To the contrary of what many think, it is not the tires that protect you when lightning strikes your car.
The cloud-to-car lightning will usually hit the antenna or top parts of the roof, then travel through the metal shell of the car, through the tires to the ground.
How to protect yourself
If you are ever caught driving in a thunderstorm, it is best to pull over and shelter inside a building away from doors and windows.
If you absolutely can’t pull over and lightning strikes your car, here are some tips:
- Do not try to get out right away from your car. It might still be charged.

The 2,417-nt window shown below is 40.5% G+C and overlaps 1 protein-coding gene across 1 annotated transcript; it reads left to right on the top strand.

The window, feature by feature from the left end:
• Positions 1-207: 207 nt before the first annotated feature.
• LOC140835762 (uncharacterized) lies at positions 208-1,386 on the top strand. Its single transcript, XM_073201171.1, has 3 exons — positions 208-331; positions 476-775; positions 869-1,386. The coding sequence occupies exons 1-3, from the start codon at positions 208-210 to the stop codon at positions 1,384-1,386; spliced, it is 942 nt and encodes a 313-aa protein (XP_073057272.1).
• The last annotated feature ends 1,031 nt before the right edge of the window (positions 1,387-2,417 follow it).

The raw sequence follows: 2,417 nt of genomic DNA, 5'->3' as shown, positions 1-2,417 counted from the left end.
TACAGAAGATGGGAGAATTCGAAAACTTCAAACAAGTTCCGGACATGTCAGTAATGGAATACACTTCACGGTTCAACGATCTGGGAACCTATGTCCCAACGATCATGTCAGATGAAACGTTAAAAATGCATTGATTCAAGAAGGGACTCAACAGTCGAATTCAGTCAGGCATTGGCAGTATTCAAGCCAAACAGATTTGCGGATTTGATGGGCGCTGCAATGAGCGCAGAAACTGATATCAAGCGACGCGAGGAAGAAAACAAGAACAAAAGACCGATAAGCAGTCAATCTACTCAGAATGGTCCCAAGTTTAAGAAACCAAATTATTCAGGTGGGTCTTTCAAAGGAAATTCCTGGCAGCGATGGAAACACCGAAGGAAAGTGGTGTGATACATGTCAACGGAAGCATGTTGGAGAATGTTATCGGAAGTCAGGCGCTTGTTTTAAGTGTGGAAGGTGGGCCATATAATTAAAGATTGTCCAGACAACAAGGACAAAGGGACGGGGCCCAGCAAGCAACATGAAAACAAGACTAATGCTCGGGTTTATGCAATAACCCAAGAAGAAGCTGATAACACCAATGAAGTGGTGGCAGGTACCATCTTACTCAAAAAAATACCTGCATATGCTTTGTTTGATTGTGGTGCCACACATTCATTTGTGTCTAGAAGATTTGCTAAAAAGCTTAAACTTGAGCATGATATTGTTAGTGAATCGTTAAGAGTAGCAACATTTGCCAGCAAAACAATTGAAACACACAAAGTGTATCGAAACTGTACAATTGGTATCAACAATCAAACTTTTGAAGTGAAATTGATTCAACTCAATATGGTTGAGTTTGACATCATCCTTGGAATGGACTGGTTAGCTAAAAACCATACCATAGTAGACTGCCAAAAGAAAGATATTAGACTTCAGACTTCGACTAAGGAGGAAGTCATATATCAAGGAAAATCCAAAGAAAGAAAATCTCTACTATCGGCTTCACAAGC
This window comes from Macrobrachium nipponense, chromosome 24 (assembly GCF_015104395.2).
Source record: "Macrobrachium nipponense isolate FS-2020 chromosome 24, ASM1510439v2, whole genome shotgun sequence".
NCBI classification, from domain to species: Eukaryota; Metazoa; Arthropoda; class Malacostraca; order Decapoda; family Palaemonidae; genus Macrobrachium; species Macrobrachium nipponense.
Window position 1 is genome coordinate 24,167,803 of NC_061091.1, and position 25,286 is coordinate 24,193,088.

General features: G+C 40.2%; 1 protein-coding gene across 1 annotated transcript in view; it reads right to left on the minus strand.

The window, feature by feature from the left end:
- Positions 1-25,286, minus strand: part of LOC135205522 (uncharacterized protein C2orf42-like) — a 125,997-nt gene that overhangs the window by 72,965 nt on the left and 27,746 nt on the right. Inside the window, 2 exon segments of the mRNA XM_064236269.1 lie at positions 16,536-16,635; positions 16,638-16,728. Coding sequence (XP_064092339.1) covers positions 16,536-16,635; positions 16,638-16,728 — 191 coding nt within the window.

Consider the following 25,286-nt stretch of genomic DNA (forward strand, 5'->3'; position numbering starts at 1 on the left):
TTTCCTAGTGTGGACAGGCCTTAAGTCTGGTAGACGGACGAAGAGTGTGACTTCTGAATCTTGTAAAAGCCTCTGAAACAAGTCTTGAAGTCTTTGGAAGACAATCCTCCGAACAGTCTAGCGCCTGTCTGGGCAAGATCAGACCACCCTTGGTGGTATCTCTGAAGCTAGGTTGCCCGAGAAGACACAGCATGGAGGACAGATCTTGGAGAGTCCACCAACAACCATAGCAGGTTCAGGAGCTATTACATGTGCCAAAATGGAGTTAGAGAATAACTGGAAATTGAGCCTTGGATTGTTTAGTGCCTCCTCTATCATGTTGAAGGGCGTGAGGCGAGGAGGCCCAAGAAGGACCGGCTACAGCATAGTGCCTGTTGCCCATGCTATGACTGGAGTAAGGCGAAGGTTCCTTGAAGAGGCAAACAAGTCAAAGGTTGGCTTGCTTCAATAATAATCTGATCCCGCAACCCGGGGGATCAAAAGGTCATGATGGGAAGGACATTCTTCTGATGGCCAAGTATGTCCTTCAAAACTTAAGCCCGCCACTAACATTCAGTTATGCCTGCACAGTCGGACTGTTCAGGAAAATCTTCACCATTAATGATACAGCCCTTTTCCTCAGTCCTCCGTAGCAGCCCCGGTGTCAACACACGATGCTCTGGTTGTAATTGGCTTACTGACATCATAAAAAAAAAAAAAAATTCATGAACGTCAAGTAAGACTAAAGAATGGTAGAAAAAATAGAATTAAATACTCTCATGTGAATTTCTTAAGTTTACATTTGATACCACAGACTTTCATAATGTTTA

- Do not touch any metal objects or parts in your car.
- Keep your hands to yourself.
It is possible for the antenna to melt after lightning strikes it. There have been cases of tires melting and car catching on fire. Remember, lightning is 53,540 degrees Fahrenheit!
Convertibles and cars made with fiberglass materials will not protect you at all from lightning.
Read more: Why you should never ‘top off’ your gas tank